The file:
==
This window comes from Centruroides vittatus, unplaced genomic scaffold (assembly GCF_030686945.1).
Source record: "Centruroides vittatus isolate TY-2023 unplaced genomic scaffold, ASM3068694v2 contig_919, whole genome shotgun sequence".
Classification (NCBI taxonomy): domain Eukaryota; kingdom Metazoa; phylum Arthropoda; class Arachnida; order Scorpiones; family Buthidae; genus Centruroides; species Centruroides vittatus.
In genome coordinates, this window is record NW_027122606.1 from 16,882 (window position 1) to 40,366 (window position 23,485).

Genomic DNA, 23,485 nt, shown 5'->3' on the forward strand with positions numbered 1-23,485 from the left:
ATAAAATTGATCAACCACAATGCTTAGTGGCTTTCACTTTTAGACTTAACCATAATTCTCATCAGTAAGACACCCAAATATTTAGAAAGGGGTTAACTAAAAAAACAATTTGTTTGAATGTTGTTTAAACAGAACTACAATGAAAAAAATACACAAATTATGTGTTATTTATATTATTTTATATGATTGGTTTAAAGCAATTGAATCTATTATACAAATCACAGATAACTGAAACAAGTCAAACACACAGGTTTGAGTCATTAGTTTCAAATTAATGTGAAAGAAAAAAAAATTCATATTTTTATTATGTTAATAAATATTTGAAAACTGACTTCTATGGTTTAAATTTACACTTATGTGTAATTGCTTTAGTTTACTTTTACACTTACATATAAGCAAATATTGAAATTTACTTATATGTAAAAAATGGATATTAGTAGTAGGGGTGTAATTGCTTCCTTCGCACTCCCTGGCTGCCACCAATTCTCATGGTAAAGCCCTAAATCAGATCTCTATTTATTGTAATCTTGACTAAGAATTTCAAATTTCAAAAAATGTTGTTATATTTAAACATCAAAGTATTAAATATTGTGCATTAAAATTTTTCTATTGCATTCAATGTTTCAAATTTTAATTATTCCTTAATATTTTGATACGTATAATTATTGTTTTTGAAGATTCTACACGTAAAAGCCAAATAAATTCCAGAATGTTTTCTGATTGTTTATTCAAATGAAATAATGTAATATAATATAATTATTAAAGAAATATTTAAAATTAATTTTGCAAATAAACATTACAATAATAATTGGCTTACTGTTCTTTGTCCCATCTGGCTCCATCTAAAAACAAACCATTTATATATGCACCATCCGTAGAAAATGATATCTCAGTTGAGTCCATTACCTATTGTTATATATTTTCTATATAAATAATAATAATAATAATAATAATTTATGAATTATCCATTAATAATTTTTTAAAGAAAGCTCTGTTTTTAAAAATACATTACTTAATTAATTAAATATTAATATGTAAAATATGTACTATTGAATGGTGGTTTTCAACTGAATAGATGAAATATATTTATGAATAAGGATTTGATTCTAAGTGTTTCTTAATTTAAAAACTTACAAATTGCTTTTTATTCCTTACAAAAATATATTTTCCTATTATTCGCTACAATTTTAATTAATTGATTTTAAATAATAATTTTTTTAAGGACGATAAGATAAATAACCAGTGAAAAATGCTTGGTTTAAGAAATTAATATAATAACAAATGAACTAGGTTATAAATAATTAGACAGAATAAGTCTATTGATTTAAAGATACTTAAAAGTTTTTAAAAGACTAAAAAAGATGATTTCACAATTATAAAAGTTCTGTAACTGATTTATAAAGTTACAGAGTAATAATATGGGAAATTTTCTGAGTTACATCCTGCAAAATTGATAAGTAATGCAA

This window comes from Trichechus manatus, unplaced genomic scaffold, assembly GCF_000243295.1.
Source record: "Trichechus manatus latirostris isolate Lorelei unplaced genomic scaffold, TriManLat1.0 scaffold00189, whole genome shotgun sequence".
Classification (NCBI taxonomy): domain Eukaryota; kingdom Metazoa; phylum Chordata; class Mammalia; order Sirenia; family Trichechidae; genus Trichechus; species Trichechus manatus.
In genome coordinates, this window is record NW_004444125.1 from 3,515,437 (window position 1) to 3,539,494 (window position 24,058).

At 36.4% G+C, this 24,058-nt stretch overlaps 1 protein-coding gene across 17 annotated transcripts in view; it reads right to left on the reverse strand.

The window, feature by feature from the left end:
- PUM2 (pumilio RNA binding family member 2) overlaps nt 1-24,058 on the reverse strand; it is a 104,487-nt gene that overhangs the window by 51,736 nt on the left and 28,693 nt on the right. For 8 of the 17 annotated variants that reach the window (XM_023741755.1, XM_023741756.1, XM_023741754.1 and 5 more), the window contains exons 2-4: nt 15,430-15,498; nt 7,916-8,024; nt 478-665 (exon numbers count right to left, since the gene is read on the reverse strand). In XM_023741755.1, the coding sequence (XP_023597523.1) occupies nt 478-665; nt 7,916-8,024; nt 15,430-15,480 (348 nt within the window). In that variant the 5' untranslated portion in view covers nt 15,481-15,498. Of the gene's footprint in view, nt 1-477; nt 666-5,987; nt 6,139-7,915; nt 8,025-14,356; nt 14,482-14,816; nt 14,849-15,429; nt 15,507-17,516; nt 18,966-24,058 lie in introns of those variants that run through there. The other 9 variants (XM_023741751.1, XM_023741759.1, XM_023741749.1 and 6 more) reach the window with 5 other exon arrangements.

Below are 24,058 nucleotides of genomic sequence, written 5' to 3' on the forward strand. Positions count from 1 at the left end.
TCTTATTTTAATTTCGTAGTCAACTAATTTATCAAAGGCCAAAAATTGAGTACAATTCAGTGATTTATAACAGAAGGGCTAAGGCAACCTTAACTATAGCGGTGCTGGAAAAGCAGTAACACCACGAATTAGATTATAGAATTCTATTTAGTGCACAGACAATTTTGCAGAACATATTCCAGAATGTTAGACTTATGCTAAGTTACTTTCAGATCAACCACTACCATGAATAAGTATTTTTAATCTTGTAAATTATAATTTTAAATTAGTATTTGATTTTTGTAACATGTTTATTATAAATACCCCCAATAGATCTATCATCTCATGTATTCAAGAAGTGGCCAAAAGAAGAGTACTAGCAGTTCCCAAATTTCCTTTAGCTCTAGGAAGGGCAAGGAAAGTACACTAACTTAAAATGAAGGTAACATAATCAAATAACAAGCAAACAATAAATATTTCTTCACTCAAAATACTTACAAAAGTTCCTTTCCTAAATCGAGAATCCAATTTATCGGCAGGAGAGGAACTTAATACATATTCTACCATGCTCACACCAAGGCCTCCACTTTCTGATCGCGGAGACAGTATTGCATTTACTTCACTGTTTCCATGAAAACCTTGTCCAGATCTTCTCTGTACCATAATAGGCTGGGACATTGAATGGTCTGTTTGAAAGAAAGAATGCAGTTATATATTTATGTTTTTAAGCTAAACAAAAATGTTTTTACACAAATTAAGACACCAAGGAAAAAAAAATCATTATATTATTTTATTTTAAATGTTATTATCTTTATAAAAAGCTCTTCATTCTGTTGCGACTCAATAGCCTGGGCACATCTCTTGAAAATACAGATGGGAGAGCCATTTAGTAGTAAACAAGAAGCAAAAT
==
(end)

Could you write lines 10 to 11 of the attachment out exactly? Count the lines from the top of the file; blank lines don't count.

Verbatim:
In genome coordinates, this window is record NW_004444125.1 from 3,515,437 (window position 1) to 3,539,494 (window position 24,058).

At 36.4% G+C, this 24,058-nt stretch overlaps 1 protein-coding gene across 17 annotated transcripts in view; it reads right to left on the reverse strand.